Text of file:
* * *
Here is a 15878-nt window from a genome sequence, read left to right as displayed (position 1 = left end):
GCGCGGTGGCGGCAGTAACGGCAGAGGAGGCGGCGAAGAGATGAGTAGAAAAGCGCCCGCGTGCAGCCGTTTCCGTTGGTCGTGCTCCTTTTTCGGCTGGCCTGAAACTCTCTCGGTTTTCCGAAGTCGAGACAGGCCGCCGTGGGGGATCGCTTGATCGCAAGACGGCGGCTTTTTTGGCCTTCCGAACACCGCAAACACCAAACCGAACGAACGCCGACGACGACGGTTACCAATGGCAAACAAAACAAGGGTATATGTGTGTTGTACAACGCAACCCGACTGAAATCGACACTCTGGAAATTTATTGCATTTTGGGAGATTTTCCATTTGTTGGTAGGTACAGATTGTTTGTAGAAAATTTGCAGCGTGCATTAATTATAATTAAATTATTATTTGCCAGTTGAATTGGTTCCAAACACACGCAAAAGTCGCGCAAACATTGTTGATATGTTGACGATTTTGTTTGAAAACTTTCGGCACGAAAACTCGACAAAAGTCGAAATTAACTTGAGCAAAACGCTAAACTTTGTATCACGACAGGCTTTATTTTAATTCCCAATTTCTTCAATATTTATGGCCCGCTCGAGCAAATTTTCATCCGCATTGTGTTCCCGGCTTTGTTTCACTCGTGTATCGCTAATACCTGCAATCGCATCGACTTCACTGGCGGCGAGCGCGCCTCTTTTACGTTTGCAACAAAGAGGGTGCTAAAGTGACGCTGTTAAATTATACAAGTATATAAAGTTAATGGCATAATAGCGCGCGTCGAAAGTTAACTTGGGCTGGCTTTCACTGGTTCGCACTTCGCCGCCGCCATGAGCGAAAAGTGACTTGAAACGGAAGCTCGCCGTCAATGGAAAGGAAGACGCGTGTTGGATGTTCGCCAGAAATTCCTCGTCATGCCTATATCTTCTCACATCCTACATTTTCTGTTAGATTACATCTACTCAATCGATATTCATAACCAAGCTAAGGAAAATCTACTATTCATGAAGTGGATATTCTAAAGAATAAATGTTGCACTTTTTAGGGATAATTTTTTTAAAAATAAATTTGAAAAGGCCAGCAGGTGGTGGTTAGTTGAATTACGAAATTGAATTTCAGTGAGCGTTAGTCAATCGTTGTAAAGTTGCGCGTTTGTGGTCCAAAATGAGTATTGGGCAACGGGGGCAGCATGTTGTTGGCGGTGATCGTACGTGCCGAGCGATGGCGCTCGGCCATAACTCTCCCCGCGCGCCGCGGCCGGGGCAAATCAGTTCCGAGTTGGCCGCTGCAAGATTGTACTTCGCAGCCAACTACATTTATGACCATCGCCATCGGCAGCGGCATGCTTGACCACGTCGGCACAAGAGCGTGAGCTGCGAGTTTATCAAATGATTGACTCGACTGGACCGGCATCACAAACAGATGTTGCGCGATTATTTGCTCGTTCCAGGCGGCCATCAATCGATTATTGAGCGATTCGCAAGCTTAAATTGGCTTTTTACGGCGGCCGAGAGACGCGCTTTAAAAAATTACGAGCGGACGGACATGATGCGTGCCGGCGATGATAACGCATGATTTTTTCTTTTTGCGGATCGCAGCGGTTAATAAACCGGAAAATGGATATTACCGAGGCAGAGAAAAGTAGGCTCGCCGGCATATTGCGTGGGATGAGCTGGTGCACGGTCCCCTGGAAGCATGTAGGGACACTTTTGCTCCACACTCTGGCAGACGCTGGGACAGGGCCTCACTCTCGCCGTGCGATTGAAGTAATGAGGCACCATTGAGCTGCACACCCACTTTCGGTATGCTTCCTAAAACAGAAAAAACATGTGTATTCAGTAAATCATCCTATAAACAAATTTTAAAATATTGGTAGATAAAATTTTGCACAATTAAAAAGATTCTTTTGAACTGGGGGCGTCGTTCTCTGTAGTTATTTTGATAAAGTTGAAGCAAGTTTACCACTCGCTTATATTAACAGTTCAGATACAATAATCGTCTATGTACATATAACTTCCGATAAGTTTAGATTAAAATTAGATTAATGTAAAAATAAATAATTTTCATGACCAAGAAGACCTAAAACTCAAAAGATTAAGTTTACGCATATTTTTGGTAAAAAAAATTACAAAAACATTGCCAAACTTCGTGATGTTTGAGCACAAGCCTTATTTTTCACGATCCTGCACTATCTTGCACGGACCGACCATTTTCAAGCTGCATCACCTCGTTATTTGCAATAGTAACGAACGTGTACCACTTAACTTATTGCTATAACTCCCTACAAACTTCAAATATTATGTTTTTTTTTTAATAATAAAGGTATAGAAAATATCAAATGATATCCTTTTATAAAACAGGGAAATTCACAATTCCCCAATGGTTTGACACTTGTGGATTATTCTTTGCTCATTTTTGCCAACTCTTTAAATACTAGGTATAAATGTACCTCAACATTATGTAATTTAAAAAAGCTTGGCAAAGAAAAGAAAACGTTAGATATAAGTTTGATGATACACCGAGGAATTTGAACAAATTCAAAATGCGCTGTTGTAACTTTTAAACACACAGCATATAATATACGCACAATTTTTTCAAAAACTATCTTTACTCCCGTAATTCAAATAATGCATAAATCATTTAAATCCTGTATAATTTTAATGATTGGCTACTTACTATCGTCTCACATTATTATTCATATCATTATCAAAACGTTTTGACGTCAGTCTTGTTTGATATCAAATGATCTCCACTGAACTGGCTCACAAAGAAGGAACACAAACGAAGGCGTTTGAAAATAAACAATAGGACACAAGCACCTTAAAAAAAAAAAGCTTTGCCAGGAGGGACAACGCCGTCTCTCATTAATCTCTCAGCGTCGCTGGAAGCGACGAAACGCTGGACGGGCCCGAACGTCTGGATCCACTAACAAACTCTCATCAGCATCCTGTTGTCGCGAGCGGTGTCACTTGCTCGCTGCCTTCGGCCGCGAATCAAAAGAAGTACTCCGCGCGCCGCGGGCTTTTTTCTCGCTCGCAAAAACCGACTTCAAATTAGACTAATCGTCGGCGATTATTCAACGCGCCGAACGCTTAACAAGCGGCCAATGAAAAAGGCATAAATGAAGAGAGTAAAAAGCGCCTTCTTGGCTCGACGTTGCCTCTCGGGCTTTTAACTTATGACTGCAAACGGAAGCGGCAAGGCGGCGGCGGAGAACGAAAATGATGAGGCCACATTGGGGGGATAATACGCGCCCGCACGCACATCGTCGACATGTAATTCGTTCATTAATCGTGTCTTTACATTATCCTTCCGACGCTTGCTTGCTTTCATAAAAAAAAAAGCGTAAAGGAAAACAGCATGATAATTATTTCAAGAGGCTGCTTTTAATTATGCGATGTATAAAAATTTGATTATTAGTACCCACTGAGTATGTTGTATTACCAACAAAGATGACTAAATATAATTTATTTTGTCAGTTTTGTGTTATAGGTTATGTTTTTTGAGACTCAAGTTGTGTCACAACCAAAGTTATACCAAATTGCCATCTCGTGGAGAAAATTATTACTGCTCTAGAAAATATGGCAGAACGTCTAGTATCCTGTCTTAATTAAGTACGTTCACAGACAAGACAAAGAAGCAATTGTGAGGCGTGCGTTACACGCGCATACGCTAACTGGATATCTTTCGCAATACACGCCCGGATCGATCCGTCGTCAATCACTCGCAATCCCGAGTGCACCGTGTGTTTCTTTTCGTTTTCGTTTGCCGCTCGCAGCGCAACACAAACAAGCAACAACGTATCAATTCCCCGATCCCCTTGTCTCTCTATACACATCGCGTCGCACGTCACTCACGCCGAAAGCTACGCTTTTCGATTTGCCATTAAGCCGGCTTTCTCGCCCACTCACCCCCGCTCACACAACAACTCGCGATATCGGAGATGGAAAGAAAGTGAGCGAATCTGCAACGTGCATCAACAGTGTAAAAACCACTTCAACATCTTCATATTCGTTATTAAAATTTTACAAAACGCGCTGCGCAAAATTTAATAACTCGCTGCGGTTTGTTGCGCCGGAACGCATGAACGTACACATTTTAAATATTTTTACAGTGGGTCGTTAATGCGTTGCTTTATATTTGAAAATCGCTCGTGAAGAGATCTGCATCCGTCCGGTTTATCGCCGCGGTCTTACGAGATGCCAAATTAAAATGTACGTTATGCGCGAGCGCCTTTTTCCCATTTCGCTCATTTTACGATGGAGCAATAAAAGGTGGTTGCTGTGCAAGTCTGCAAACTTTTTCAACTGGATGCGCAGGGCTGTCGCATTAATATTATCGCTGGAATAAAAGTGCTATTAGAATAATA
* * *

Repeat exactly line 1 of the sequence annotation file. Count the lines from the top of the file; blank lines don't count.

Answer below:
Here is a 15878-nt window from a genome sequence, read left to right as displayed (position 1 = left end):